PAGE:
SPECIAL OFFER: - Limited Time Only!
(The ad below will not display on your printed page)
My friend Martha learned about colic the hard way: Her firstborn, Will, began crying for no apparent reason when he was 1 week old. Whenever she walked by my house with her stroller, I could hear the high-pitched wails. (The kid had some lungs!) Walks helped Martha get back into her skinny jeans, but they did little to pacify poor Will. "We tried everything to soothe him," Martha says. "We drove him around in the car. We gave him gas drops. We changed formulas. We tried two different reflux medications. Nothing worked."
If your newborn fusses and cries sometimes for hours on end, then you, too, may have a case of colic on your hands; up to 26 percent of babies get this diagnosis. Colic usually starts at 2 weeks, peaks at 6 weeks, and is gone by 16 weeks. It's long been defined as unexplained crying for more than three hours a day, at least three days a week, for three weeks or more—but this is just a rule of thumb, and your infant doesn't need to meet these exact criteria to be considered colicky. Although it's true that all babies cry, those with colic do so with gusto. We're talking earsplitting screams that seem to come out of nowhere and could shatter a window. The crying jags can happen at any time; evenings are notoriously brutal, however. Luckily, there are tricks for calming the fussiest of babies and for getting through this difficult stage (and it is just a stage!) without totally losing it.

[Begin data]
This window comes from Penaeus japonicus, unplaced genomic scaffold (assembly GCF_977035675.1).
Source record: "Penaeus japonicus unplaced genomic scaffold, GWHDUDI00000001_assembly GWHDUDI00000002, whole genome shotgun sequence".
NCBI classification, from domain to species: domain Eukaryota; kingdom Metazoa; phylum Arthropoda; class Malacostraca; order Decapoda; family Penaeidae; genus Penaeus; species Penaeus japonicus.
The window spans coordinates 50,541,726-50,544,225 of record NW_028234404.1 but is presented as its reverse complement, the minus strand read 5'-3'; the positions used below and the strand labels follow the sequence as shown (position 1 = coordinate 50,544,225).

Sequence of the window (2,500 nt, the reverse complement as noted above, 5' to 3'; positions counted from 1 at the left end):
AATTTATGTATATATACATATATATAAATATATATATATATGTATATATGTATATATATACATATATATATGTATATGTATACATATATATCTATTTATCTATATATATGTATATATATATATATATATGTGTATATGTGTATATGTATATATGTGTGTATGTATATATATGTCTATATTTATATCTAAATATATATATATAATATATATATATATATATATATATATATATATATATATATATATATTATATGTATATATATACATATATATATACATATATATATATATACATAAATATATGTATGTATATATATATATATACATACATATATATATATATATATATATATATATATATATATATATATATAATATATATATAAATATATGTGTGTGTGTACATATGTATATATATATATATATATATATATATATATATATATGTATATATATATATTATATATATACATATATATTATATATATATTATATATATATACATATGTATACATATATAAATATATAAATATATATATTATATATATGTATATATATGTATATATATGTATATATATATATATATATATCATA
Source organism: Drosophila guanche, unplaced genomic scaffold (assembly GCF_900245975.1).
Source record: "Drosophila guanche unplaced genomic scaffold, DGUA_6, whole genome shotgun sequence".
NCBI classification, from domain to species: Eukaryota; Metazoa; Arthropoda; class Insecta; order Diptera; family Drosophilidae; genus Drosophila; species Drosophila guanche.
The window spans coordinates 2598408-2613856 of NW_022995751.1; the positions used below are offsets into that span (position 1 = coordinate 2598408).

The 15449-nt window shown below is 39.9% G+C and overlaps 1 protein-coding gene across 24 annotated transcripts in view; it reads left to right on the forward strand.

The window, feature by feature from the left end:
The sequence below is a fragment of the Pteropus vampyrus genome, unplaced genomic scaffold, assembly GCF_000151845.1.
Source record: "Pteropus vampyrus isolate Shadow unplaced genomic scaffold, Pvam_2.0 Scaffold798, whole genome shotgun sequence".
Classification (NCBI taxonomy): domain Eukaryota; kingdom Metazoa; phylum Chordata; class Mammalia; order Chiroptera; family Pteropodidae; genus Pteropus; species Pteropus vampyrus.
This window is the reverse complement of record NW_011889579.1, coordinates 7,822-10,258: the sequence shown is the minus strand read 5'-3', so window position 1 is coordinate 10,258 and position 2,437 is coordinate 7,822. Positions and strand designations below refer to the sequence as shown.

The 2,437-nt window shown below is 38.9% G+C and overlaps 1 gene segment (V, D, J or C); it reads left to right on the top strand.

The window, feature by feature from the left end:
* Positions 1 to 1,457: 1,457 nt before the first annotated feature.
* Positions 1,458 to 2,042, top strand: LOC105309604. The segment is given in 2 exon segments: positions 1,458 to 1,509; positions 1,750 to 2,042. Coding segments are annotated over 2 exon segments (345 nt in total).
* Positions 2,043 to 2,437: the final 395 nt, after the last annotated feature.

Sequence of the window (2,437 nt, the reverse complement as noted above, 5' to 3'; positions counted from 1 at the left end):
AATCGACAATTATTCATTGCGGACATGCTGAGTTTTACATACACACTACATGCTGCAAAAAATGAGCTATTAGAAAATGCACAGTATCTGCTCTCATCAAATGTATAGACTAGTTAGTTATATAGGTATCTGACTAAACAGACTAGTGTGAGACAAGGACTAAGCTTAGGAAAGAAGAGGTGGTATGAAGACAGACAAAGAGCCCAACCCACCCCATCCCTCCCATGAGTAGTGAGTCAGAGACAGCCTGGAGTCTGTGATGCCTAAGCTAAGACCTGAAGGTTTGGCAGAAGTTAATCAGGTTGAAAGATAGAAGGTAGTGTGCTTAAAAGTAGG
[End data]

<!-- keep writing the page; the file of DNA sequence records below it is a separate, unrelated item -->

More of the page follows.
© Copyright 2013, Meredith Corporation. All Rights Reserved.